What Is Bursitis?

What Is Bursitis?

Is one of your joints swollen and tender, and does it hurt when you move? Your doctor will help you figure out what's going on, but there's a chance you could have bursitis. The condition happens when your bursae, small fluid-filled sacs near your joints, get irritated and swollen.

Bursae play a key role in helping your joints move smoothly. When they're working right, they cushion your bones, tendons, and ligaments as they move against each other.

What Causes Bursitis?

If you overuse a joint in sports or on the job, put it under pressure for a long time, or get a sudden injury, a nearby bursa can get inflamed. The sac fills with extra fluid, which puts pressure on nearby tissue.

The first sign of trouble is pain, along with swelling and tenderness in the area.

Bursitis is different from tendinitis, which is inflammation or irritation in the cord, or tendon, that attaches your muscle to bone.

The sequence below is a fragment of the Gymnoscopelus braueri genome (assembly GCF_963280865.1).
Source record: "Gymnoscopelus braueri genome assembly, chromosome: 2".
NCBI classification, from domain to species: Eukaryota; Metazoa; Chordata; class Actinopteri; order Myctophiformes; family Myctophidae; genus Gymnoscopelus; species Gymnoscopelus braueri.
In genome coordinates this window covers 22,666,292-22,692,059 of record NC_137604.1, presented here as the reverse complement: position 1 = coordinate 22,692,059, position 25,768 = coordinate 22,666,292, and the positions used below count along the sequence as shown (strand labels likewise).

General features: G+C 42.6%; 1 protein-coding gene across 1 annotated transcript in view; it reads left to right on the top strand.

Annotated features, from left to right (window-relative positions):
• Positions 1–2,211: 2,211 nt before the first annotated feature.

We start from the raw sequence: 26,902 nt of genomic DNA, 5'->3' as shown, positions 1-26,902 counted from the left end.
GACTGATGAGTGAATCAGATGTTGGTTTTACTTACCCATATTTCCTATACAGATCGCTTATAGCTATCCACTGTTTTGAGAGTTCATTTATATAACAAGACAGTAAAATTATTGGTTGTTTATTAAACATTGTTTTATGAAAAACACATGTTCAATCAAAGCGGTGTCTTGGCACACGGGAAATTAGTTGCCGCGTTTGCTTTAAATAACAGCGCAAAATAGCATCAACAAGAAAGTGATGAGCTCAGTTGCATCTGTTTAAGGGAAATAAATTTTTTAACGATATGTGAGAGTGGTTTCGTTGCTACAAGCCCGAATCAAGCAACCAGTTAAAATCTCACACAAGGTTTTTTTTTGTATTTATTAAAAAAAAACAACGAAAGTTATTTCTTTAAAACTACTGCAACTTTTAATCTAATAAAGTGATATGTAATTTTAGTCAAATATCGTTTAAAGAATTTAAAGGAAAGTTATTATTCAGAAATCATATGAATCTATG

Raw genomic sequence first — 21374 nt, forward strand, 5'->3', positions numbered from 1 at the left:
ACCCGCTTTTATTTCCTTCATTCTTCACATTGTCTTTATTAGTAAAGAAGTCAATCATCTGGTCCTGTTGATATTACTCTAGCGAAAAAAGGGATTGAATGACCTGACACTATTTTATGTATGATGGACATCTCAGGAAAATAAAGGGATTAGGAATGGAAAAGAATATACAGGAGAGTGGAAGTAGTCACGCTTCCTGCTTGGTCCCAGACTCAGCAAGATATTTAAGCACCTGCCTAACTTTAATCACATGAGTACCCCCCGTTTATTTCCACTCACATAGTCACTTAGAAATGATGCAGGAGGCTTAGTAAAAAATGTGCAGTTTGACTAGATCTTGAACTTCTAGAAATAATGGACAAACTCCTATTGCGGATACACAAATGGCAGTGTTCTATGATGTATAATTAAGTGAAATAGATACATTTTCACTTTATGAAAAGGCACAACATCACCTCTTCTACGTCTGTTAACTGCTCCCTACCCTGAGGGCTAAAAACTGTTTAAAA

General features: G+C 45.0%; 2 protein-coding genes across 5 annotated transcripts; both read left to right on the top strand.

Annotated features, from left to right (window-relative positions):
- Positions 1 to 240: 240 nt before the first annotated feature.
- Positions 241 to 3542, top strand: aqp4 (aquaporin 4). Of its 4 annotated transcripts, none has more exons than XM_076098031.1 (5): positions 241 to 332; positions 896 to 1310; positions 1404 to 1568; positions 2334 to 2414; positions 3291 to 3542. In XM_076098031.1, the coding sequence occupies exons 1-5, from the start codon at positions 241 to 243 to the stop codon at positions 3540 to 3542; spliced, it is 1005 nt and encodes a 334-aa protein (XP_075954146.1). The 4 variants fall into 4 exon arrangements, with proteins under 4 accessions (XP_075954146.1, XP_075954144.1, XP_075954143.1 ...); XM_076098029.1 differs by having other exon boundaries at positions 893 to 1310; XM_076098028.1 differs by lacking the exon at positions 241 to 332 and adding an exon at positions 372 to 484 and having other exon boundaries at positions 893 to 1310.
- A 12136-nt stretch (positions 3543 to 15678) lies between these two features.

Shoulder

You're more likely to get bursitis at an older age. One of the most common places it strikes is the shoulder, which has the greatest range of motion of all the body's major joints. If you get bursitis there, you'll likely feel pain along the outside top of your shoulder.

Besides the shoulder, other joints where you can get bursitis are the elbows, hips, and knees.

The pain from bursitis tends to be most severe while you use the joint, but it can also hurt at night.

Bursitis may show up in people such as:

Manual workers. If you do a lot of heavy lifting or repetitive motion on the job, it can strain your joints and bring on bursitis.

Athletes. We're not only talking about professional players here. Even if you're just a weekend warrior, you can get bursitis after running, throwing, jumping, or making aggressive arm swings in tennis, baseball, and even bowling.

Couch potatoes. No, you won't get bursitis from sitting on the sofa watching TV. But if you're out of shape and push your body too hard during exercise, you can raise your chance of having the condition. Always start a new workout routine gradually.

WebMD Medical Reference Reviewed by William Blahd, MD on May 01, 2017

Sources

Mayo Clinic. 

Jonathan Cluett, MD, orthopedic surgeon, Massachusetts.

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